Also, there's the matter of risk: When managers seeking high returns bet correctly, the upside is big. If they don't, then they, and their investors, are out of luck.In fact, actively managed funds, when fees are taken into account, tend to underperform their passive counterparts, especially in the US. One reason is that managers have to outperform the fund's benchmark index by enough to pay its expenses and then some. And that's hard to do. For example, in 2019, 71% of large-cap U.S. actively managed equity funds lagged the S&P 500, according to theS&P Dow Jones Indices' SPIVA (S&P Indices Versus Active) Scorecard.
Downsides to passive investing
While passive investing has a great many benefits, it has its drawbacks too.
- Live by the benchmark, die by the benchmark. Index funds follow their benchmark index regardless of the state of the markets. Translation: They'll rise when the index is performing well, and they'll also drop when prices decline. And if the whole market goes into freefall…
- Lack of flexibility. Even if index fund managers foresee a decrease in their benchmark's performance, they typically can't take such steps as cutting back on the number of shares they own, or take a defensive, counterbalancing position in other securities.
- Fewer windfalls. Since passive funds are designed to mirror the market, investors are unlikely to experience the big coups that actively managed funds can sometimes provide. No catching that rising stock star, in other words. Even if a fund did, it might not benefit as much, since the returns would be mitigated by the other holdings in the portfolio.
- Less pain but less gain. Buying and holding can be a winning tactic in the long run (at least a decade or two). You weather the market volatility. But evening out the risks also flattens out the rewards. In shorter time spans, active investing often provides better results and juicier gains.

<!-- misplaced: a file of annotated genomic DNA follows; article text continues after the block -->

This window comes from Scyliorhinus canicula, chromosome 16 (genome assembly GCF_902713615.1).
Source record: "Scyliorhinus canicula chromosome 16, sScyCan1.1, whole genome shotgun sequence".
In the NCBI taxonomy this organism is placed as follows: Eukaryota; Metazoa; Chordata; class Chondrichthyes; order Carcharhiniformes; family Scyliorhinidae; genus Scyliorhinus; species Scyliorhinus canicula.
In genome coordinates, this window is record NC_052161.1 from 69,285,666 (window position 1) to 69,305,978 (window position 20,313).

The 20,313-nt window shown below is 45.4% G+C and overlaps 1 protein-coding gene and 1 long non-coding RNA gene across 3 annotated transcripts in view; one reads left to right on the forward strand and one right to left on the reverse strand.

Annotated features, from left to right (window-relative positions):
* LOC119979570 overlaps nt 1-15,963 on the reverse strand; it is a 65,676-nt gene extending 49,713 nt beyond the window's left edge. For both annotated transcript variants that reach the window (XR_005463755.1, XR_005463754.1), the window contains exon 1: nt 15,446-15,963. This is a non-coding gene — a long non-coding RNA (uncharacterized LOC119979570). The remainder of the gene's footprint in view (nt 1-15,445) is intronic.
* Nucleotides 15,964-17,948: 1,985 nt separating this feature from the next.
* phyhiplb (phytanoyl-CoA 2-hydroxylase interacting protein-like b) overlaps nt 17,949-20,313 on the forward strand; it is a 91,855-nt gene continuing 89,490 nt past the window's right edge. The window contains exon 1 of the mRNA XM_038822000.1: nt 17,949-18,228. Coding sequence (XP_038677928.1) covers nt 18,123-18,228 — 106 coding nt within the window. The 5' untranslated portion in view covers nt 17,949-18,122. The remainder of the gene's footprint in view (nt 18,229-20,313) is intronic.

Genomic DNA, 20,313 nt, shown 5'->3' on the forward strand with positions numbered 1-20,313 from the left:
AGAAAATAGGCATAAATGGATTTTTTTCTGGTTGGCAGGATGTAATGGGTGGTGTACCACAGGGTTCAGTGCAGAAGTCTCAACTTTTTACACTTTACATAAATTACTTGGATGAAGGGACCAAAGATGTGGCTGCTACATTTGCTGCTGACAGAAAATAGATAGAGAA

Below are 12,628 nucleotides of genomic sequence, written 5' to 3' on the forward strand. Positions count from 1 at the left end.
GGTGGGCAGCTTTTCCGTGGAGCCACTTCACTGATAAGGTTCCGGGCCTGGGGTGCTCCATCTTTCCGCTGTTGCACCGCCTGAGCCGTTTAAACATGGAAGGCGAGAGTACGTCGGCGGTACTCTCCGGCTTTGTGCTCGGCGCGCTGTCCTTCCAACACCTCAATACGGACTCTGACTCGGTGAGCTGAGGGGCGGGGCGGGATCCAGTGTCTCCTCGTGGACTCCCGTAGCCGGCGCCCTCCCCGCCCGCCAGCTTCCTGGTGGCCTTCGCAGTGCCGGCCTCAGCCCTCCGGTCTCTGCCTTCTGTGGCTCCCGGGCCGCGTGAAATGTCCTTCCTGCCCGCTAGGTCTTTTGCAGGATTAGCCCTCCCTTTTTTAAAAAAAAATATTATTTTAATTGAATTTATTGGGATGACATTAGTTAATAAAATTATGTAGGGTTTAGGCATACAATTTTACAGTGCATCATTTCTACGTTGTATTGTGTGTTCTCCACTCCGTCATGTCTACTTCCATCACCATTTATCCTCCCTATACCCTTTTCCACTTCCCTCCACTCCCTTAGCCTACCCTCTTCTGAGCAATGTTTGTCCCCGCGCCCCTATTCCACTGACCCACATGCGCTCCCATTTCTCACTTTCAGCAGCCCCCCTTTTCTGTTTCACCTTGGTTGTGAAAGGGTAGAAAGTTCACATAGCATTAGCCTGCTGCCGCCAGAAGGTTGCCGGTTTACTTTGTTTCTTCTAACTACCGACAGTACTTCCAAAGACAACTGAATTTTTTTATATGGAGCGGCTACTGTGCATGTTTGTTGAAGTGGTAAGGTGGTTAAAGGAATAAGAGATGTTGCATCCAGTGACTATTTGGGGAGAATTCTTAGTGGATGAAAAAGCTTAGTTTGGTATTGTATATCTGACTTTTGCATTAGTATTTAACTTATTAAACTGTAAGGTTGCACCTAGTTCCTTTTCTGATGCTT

A brief history of passive investingThough buying and holding onto stocks is nothing new, passive investing as an official strategy first emerged in the 1970s with the creation of the first index fund for individual investors. It was a new type of mutual fund, pioneered in 1976 by John C. Bogle, the then-CEO of investment company The Vanguard Group. Named the Vanguard 500 Index (VFINX), it allowed thousands of regular investors to buy shares in a fund that mirrored the S&P 500 — an index widely seen as a stand-in for the stock market overall. Priced cheaper than many mutual funds at the time, it enabled "the little guy" to some of the market's best companies, without the cost of buying them individually, and without much effort.
Other companies followed suit in offering index mutual funds. Then, in the 1990s came another innovation: exchange-traded funds (ETFs). They, too, were designed to track various indexes — and with even lower management fees than mutual funds. And also greater liquidity, since ETFs trade throughout the day on exchanges, like stocks themselves.
Cheap, diversified, and low-risk, they were tailor-made for a buy-and-hold strategy — and vice-versa. It was the advent of ETFs that really made passive investing part of the financial conversation, especially for retail investors.
The financial takeawayPassive investing has become the strategy of choice for the average retail investor. It's an easy, low-cost way to invest that removes the need to spend a lot of time researching stocks and watching the market.
The strategy's core tenet is that, over the long haul, the market's rise will reap financial benefits for those who wait. And that minimal trading yields maximum returns.
While the buy-and-hold approach has few downsides, it doesn't suit everyone. Ultimately, passive investing is better tailored for investors with long-term objectives, such as saving for retirement, and who prefer being hands-off.Conversely, investors who want more hands-on control over their portfolios, or haven't got time for the waiting game, most likely aren't a good fit for a passive strategy. If they want to try beating the market and are willing to pay bigger fees to do so, an active approach is the way for them to go.